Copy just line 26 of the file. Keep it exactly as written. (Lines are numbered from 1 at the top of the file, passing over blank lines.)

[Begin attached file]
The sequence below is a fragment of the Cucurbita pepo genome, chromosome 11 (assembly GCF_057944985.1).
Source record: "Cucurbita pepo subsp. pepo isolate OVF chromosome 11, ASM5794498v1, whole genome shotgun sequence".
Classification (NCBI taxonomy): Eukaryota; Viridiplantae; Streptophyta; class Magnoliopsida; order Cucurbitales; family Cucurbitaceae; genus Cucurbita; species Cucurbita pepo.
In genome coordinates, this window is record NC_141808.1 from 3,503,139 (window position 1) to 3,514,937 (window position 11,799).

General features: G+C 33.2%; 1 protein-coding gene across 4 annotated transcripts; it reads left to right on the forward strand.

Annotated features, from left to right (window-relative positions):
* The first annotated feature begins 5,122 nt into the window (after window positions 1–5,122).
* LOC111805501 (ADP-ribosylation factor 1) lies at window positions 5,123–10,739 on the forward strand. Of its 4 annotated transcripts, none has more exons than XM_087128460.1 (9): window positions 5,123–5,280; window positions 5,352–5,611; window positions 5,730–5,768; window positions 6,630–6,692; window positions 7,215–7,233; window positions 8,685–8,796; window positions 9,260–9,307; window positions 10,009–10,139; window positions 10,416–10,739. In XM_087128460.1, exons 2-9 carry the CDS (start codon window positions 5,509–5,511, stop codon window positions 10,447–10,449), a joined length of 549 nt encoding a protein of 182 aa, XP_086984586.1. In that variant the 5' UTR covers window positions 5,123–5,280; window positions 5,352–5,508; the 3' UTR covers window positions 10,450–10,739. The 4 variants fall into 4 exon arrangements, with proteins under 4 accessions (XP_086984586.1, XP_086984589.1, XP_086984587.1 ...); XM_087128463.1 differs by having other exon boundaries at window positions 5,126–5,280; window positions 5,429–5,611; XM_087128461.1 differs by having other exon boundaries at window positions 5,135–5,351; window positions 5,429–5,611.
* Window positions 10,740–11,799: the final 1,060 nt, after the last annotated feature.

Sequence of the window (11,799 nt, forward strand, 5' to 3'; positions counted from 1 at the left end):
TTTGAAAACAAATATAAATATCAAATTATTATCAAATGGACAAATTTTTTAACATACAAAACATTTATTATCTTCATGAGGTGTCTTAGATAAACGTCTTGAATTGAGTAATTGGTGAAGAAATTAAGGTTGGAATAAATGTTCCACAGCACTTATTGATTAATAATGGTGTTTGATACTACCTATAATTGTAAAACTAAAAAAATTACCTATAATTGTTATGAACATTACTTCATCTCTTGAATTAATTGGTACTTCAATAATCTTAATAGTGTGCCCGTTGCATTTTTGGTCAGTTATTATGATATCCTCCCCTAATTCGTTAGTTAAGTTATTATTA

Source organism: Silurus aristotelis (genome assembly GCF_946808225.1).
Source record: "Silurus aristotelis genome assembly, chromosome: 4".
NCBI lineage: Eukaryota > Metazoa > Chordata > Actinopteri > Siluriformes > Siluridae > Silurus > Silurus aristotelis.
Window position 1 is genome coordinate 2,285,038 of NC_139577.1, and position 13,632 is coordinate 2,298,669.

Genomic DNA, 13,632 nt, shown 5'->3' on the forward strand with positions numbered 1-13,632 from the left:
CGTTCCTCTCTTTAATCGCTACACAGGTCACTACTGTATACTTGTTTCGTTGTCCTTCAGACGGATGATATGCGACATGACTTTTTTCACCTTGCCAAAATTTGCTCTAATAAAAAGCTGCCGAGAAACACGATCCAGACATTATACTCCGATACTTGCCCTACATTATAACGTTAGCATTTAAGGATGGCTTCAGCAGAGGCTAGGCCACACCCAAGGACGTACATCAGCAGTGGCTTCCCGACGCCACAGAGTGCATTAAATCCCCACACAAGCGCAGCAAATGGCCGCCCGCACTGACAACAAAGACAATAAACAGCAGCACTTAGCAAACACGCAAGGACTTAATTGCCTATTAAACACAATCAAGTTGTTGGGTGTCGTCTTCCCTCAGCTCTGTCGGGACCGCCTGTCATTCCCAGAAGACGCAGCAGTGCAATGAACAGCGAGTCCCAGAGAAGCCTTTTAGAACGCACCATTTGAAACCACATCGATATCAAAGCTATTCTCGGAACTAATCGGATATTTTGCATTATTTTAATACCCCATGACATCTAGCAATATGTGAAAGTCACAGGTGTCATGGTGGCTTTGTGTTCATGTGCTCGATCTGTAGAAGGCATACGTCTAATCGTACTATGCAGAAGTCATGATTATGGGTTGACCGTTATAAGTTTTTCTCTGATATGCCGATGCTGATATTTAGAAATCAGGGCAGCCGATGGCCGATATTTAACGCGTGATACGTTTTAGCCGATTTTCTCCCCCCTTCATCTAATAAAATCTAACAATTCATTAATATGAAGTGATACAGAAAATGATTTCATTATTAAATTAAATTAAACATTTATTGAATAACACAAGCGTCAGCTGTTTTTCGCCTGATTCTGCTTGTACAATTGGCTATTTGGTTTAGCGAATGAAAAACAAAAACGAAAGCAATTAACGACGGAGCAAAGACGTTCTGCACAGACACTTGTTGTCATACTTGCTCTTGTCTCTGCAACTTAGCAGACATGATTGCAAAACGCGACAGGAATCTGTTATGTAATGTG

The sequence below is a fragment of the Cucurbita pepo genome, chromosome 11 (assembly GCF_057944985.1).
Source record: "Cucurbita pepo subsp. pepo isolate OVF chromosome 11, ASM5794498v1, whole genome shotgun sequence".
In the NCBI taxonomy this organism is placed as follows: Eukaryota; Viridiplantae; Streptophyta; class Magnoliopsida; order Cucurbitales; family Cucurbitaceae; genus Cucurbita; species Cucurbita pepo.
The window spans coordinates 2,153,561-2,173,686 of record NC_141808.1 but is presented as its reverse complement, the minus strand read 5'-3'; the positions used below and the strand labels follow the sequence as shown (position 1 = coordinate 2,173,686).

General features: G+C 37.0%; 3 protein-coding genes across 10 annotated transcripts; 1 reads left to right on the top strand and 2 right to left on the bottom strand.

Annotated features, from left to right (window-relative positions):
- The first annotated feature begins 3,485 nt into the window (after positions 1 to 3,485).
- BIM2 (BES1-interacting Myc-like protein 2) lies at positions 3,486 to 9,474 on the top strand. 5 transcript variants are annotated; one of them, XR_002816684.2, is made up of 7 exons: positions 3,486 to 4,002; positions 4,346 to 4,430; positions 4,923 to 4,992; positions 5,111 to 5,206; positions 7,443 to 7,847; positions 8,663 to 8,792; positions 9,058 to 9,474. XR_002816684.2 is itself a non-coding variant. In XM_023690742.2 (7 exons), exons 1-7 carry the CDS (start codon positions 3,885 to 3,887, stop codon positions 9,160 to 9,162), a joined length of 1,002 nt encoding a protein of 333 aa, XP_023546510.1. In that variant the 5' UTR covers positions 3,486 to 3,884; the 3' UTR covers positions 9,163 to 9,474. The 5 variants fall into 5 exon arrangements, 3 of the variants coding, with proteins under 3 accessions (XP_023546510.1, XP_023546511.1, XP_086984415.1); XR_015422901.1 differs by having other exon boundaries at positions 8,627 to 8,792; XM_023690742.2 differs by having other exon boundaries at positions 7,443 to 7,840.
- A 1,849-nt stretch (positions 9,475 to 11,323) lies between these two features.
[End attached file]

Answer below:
- A 1,849-nt stretch (positions 9,475 to 11,323) lies between these two features.